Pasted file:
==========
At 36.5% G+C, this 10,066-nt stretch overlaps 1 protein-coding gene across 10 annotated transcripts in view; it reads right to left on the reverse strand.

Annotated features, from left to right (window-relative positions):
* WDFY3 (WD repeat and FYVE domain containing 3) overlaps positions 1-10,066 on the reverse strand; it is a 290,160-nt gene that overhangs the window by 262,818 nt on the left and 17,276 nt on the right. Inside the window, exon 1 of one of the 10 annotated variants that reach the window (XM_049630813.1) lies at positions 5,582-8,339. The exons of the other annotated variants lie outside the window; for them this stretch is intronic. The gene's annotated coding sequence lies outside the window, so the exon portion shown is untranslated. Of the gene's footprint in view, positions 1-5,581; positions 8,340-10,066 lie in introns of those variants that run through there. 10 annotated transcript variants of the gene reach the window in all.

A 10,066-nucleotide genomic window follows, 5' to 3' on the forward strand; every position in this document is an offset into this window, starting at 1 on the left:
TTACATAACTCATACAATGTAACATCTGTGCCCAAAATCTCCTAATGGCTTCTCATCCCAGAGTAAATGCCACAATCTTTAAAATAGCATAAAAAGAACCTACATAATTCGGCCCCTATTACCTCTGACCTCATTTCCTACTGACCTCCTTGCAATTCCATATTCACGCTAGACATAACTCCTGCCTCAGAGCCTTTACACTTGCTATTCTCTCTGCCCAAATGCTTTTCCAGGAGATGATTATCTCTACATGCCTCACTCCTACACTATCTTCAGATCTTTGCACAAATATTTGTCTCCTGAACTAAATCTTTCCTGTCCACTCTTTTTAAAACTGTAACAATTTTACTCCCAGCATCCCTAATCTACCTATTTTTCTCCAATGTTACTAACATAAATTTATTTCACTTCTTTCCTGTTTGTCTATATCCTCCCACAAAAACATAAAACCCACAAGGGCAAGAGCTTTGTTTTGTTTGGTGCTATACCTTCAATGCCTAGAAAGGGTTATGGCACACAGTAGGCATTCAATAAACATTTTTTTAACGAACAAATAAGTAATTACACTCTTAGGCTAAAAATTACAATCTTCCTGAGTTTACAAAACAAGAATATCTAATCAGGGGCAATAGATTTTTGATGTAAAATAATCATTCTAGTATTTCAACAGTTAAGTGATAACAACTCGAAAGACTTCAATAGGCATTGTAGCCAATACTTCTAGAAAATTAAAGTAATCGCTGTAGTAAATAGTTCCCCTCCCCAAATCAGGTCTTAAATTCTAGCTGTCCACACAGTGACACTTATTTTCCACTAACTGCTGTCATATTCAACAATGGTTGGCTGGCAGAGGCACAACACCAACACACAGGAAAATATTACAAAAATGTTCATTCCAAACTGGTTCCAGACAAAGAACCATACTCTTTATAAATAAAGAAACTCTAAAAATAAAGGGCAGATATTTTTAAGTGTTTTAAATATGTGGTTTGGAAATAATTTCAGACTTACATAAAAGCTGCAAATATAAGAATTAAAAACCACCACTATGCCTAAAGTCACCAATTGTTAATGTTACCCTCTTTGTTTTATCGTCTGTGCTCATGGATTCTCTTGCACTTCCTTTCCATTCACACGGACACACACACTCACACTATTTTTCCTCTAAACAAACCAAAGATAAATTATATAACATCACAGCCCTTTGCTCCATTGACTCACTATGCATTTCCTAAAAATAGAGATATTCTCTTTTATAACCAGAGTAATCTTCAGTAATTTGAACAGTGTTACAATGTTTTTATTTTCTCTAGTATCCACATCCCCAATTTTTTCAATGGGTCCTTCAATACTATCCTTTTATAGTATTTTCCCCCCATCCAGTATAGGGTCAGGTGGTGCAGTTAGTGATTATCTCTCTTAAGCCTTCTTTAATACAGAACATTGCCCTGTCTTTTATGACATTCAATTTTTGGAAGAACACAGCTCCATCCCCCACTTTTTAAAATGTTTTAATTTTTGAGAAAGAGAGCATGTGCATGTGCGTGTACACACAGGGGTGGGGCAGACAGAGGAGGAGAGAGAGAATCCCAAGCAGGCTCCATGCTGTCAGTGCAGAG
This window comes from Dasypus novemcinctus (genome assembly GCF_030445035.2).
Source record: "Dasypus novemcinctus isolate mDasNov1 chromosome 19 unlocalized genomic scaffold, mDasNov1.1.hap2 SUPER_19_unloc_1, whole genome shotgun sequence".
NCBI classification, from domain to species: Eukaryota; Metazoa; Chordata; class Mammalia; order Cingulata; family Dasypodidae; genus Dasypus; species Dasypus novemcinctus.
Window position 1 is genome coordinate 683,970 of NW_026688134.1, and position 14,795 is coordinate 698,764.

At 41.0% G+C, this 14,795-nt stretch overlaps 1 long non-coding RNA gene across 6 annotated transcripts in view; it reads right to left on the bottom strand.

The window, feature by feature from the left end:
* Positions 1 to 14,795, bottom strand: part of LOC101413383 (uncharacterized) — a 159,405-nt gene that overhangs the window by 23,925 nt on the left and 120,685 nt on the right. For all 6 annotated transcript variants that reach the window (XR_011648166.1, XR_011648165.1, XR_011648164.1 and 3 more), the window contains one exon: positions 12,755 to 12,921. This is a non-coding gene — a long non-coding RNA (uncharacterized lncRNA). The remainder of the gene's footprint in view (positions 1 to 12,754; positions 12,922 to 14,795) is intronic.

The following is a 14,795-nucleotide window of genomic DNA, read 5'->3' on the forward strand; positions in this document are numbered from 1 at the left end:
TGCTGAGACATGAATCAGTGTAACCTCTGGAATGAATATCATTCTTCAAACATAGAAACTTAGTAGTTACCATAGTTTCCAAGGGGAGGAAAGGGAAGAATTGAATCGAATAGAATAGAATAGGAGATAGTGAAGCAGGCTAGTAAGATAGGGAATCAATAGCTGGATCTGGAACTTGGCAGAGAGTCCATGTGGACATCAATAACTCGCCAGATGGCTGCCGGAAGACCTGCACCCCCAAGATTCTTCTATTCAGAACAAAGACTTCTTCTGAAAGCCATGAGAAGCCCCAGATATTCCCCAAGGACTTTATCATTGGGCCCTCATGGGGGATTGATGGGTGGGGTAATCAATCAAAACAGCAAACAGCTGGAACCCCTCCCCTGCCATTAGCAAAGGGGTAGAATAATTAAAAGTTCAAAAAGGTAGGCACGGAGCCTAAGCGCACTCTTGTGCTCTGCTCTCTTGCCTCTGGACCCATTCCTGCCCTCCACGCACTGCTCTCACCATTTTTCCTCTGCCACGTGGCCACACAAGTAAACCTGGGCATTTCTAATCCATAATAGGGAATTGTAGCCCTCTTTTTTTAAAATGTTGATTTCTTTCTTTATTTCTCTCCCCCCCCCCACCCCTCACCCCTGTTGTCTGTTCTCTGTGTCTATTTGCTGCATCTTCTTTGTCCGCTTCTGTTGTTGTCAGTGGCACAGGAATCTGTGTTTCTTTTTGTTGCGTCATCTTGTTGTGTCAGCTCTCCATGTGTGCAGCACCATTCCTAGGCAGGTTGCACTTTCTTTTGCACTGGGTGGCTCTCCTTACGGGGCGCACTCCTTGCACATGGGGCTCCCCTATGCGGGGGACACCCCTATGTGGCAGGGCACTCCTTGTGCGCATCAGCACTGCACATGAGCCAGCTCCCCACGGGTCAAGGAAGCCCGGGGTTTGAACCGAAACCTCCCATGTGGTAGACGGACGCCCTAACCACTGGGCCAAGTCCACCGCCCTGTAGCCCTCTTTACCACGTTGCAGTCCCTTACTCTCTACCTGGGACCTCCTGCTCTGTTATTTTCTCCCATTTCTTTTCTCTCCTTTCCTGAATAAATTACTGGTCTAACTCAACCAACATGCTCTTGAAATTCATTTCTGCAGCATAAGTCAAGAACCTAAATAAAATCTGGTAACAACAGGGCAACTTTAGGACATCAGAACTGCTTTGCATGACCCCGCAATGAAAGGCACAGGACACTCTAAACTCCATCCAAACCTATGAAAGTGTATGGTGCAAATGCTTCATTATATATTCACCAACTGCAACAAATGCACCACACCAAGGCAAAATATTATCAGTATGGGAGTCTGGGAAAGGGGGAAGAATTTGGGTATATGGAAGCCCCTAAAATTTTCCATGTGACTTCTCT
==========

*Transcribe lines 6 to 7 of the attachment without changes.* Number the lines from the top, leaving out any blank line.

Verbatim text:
This window comes from Dasypus novemcinctus (genome assembly GCF_030445035.2).
Source record: "Dasypus novemcinctus isolate mDasNov1 chromosome 19 unlocalized genomic scaffold, mDasNov1.1.hap2 SUPER_19_unloc_1, whole genome shotgun sequence".